Interactive bright young things
Is the red button dead? That was the question being asked at the eighth annual Interactive TV Show in Berlin this week.
OK, it was a deliberately provocative and possibly rhetorical question - but it certainly had media executives from across the industry scratching their goatee beards about the future of digital TV.
(By the way, I made up the bit about goatees. I don’t remember seeing a single one – but why let the facts get in the way of good old-fashioned “meeja” stereotypes…)
Anyway, from the perspective of BBC Sport, the answer is a resounding 'no'. This year has seen us launch a number of highly successful interactive TV services, with millions of viewers taking advantage of the extra choice the red button offers for the BBC's major sporting events, including the World Cup, Wimbledon, Winter Olympics and Commonwealth Games.
Then there are the multi-stream services we routinely run behind Grandstand on a Saturday afternoon which, as my colleague Patrick Dalzell has discussed before, give us more scope to cover so-called 'minority' sports like gymnastics and badminton.
But I can still see why the question was being asked at this conference. For the BBC, as a public service organisation, the issue has always been about providing more choice for the audience - but some commercial broadcasters are still trying to work out the best ways to make money from these new media opportunities.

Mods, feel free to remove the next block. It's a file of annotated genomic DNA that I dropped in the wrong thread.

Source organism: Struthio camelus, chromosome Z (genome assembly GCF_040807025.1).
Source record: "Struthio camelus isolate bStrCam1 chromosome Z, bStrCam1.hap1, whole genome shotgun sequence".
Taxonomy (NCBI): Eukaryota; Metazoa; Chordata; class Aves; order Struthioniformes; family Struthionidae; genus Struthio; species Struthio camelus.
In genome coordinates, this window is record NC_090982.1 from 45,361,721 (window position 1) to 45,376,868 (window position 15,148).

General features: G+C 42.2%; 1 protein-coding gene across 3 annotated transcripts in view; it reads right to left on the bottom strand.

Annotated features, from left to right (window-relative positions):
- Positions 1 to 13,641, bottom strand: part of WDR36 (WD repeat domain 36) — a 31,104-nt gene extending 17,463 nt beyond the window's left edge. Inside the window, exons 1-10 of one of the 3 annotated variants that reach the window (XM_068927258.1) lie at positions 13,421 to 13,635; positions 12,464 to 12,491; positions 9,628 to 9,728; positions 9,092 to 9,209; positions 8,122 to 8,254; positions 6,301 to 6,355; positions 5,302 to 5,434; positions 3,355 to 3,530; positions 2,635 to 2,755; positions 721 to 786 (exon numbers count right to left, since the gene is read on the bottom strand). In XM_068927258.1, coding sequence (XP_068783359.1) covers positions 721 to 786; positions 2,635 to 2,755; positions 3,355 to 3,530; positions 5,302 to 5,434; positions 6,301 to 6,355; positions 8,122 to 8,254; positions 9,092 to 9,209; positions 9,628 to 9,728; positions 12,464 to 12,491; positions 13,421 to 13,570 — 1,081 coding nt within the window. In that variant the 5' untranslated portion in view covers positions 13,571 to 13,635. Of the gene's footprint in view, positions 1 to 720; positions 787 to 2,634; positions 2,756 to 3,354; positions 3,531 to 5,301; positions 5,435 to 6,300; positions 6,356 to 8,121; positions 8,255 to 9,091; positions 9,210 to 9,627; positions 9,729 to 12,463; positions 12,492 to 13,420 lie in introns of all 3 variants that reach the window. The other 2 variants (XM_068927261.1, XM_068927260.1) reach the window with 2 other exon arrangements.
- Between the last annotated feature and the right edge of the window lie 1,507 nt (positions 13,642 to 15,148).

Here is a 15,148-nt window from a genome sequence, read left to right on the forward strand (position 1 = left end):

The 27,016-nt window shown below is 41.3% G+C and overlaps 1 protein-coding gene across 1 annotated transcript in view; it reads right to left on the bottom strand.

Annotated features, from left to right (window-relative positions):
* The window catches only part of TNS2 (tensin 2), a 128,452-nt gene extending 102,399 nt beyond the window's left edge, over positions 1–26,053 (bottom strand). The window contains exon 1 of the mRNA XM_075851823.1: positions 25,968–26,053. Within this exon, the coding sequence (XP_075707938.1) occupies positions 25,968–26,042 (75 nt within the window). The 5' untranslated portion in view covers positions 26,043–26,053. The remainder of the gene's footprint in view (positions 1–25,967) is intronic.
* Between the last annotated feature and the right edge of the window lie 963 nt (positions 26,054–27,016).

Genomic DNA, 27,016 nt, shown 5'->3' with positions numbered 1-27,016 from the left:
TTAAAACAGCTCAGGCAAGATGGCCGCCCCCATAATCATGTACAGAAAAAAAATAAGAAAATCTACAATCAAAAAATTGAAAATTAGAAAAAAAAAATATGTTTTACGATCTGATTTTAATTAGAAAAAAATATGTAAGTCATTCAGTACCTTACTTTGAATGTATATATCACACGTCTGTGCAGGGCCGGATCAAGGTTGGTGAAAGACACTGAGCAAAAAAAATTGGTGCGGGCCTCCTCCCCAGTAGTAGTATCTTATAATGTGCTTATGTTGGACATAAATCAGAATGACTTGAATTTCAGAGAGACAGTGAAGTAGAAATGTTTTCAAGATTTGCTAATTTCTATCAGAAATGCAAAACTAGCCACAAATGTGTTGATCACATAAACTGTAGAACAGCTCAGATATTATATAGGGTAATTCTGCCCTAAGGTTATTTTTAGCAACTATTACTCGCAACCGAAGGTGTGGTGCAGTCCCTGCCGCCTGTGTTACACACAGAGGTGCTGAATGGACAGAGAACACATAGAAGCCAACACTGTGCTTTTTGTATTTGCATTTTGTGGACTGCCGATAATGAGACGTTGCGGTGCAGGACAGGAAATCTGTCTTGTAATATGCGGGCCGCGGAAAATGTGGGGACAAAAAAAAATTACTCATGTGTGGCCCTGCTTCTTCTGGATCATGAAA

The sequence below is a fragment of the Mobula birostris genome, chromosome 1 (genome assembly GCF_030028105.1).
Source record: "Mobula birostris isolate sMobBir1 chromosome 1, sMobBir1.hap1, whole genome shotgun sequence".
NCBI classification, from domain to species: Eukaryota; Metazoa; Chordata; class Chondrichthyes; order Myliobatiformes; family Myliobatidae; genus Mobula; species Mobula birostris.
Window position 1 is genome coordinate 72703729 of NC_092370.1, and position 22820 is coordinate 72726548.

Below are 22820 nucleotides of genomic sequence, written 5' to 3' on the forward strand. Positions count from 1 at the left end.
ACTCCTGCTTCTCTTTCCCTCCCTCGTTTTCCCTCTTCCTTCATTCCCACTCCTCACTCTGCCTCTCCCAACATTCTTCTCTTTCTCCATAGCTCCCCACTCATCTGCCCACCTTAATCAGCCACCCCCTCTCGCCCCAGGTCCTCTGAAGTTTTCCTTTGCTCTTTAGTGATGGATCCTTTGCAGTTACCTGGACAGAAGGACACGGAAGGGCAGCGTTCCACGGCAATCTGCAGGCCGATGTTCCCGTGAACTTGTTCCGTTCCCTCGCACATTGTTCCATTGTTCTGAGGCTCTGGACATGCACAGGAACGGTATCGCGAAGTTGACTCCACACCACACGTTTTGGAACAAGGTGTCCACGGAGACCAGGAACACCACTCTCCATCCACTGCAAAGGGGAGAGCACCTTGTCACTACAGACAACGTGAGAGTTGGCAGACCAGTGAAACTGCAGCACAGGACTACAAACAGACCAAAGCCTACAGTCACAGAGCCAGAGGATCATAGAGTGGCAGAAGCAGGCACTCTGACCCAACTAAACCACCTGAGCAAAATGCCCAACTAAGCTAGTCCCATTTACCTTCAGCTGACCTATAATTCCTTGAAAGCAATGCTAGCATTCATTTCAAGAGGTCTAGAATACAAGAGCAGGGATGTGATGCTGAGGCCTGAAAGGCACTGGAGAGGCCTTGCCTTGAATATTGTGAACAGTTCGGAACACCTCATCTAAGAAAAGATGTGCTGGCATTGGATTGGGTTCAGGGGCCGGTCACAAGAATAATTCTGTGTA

One British broadcaster described red button services as "over promised and under developed". I have some sympathy with this commercial view, because while the hype of more than a decade ago was that interactive TV would create a whole new viewing experience, the reality has often been more prosaic. Indeed, arguably the only genre area where the red button has so far transformed TV viewing patterns is sport. It is impossible to imagine, for instance, the BBC covering an event like the Olympics in the future without offering an element of viewer choice.
My role at the Interactive TV Show was to discuss BBC Sport’s experiences around the World Cup, when we had a comprehensive red button service and also streamed all our games live on broadband. I was joined on a debating panel by media big-wigs from Hong Kong, France, Germany and the UK – and what struck me was the fact that so many different companies had tackled football’s biggest event in such a diverse and highly creative fashion, from innovative gambling services to video on mobile phones. With such goodies on offer during Germany 2006, the viewer was definitely the winner (oh, and Italy of course).
But one of the most interesting themes I took from the conference was just how advanced the UK interactive TV market is compared with many other countries. We may sometimes gripe (after all, we're British) at the clunkiness of our red button services, but the applications the likes of the BBC, Sky and ITV are able to provide are often the envy of our overseas counterparts. For them though, the nirvana of IPTV (the convergence of broadband and TV) at least offers a future where in-depth interactivity will be possible.
And fear not, the irony of the conference’s location - Berlin - was not lost on me.
Having spent the whole of June and July stuck (like most of my colleagues) in a sweaty office in west London, I did finally get to Germany on World Cup business. Only three months after the World Cup had finished.
Oh well, better luck next time, I suppose...